Can Letitia James handle the rough world of property management?

Imagine a world where ambition meets audacity: Letitia James aims to catapult her office into the business of property management.  She intends to seize the empire of the most celebrated property tycoon in recent U.S. history.

It’s a bold move, especially when you consider that her team might not have the expertise to navigate the complexities of this business.  Will ambition be enough to fill the gaps in experience and knowledge?  Or is this a recipe for unprecedented turmoil in the property management realm?  I’m no lawyer, but it seems to me that her office is the least qualified to handle what a corporation of individuals who play at a high level of performance does every day for a living.

I’ve given this scenario some thought.  Government always fails at private-sector tasks.  Why is this?  The devil is in the details.  What are some of the potential details that a state or municipal bureaucrat would never see coming? 

Let’s start with paying property taxes.  When a state seizes a property, like the Trump organization’s, the municipality where it’s located still needs the property taxes.  If the state takes over, it might be responsible for these taxes unless state laws say otherwise.  The state could pass the tax duty to a new manager or entity.  The state will need to devise temporary solutions until it finds new owners.  This could affect a municipality’s budget, so those municipality officials should be prepared for tax revenue changes.

Clearly, new property tax rates will be on the horizon.  When selling any properties, the sale price sets the new tax amount.  If this price differs from earlier estimates, the new owner can ask for a tax review.  Authorities will have to examine the sale prices compared to the market value.  Owners will challenge their property taxes.  If a property sells for less, the new owner can argue for a lower tax value.  Municipalities must prepare for reduced tax revenue levels.

I suspect that the Trumps’ properties employ many people.  When a government takes over a business, who pays the employees will depend on a state’s laws, the takeover details, and how it’s done.  If the government sets up new management or makes the business state-owned, this new group usually pays the salaries and manages the benefits.  It’s unclear if this is possible here in New York State.  There might be special funds to help pay employees during this change.  If there’s a legal dispute with the takeover, the decision from the court could affect who pays the employees.  During the transition to new management, there have to be plans to ensure proper handling of employee compensation.  There are legal protections regarding employees’ rights during such changes.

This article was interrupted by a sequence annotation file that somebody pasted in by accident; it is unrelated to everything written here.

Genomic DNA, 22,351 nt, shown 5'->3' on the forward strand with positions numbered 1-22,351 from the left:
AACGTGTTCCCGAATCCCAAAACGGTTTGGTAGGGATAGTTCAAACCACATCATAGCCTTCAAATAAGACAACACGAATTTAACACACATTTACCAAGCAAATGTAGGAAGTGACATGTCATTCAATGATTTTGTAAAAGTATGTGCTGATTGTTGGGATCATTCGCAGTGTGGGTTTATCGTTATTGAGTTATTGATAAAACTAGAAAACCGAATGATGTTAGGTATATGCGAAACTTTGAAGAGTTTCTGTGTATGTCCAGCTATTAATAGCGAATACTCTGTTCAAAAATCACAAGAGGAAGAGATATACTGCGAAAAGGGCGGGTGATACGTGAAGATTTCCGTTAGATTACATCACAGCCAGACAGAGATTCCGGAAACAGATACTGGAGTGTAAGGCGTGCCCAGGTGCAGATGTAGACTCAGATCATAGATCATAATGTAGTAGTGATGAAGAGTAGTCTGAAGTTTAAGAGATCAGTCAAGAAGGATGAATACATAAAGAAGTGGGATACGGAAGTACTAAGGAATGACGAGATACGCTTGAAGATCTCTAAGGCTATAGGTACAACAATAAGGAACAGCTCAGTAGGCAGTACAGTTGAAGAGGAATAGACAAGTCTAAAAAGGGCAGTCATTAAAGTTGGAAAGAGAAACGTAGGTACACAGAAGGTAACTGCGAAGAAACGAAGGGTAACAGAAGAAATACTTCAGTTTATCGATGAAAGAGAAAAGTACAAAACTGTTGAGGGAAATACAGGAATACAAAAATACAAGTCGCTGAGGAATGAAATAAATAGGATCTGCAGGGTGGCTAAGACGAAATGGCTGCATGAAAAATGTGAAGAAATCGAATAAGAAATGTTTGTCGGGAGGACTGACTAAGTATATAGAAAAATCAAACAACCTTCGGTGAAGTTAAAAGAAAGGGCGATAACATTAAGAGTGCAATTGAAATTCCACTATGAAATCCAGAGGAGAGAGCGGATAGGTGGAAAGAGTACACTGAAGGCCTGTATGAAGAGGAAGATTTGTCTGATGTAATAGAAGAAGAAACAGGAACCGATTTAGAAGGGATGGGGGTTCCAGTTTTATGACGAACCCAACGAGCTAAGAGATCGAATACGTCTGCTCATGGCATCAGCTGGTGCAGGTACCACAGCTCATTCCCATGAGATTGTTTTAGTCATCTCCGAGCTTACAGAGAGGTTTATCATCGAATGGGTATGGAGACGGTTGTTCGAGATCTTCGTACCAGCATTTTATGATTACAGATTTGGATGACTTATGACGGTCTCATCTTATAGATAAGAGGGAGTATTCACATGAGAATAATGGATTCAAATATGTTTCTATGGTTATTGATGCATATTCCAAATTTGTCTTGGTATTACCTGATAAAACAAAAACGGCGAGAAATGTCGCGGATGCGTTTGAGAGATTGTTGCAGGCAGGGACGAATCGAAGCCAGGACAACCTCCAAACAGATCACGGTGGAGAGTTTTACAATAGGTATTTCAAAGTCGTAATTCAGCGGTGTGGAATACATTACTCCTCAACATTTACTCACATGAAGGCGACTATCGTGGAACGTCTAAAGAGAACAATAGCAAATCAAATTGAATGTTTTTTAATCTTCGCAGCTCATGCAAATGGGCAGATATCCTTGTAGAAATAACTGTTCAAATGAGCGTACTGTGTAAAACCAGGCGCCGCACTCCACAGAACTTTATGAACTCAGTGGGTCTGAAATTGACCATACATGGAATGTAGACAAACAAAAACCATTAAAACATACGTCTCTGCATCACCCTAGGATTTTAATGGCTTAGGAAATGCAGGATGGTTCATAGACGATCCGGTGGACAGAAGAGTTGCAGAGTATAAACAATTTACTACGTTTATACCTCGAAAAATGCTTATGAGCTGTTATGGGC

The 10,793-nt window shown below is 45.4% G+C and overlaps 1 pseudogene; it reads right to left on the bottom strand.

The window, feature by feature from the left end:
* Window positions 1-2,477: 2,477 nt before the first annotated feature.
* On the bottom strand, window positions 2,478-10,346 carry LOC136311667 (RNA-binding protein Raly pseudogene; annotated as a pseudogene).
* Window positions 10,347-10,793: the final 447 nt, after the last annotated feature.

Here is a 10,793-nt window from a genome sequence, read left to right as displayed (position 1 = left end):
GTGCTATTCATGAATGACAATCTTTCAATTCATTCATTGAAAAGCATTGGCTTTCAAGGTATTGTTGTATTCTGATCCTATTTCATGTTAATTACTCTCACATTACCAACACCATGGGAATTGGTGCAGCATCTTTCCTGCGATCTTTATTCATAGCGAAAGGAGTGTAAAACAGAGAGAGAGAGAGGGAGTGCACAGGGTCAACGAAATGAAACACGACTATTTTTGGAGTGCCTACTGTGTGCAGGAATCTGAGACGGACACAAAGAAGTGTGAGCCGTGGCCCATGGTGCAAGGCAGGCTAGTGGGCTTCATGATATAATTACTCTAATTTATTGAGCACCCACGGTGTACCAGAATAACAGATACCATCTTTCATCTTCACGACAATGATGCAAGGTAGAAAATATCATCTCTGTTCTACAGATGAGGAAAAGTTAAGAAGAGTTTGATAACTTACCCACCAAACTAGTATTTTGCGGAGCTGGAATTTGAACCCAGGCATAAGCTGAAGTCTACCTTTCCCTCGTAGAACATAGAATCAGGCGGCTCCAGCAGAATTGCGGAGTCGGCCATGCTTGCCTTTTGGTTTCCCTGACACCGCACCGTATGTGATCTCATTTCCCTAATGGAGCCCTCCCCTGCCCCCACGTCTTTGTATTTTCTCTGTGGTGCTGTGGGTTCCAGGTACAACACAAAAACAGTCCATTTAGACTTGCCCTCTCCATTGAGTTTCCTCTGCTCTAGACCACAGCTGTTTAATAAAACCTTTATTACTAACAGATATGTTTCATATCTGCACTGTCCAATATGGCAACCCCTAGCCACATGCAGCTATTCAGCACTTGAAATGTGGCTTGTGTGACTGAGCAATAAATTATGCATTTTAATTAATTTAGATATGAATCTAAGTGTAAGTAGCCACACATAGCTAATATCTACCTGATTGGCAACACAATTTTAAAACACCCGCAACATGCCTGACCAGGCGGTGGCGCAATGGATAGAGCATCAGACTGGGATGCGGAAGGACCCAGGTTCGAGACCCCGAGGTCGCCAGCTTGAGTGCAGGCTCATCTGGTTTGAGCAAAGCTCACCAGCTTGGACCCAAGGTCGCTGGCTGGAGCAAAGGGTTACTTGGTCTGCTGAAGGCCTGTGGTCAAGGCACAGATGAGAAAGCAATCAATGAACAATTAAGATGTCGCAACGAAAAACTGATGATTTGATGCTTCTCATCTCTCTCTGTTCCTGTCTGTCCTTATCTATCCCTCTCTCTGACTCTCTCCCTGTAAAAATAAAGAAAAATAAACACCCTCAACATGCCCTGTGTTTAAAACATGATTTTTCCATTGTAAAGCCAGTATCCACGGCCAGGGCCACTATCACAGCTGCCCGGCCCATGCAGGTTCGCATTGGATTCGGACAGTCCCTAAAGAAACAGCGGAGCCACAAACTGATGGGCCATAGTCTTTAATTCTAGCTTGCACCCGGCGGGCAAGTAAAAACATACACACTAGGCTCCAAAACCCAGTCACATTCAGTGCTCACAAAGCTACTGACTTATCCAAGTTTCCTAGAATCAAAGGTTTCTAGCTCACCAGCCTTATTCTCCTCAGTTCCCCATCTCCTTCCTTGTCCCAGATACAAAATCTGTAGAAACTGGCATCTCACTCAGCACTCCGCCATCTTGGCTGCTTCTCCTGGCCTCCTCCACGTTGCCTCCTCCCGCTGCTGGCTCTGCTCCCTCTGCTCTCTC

As I understand it, when a government takes over a business with rental properties, it becomes the landlord.  The government or a chosen company would then have to handle rent collection, property upkeep, property expenses, and tenant issues, following all housing laws.  They need to inform tenants about the ownership change and how it affects them, including rent and maintenance requests.  The new managers must respect existing leases and tenant rights laws.

Letitia James might find it difficult to sell properties tied up in long legal battles.  Most investors see such properties as risky and unattractive.  Buying a property involved in lawsuits demands a deep understanding of the legal risks and issues.  It’s a complex investment, not suitable for beginners or those who dislike risk.  The uncertainty, legal fees, and time involved in litigation can lower the property’s value and make it hard to sell.  Plus, there’s no guarantee that Letitia James won’t come after any new owners if they cross her politically.

This all will get a lot more complicated if Letitia James goes after out-of-state properties.  Everything I just listed will have an additional layer of complexity added as the respective taxing authorities and political officeholders get involved.  I would expect to see some interesting pushback and litigation.

Even as a non-expert, it seems to me that the overhead cost for New York State and the affected municipalities outweighs the financial gain.

J.H. Capron is an author and writer living in the Hudson Valley of N.Y.

Image: Gage Skidmore via Flickr, CC BY-SA 2.0.

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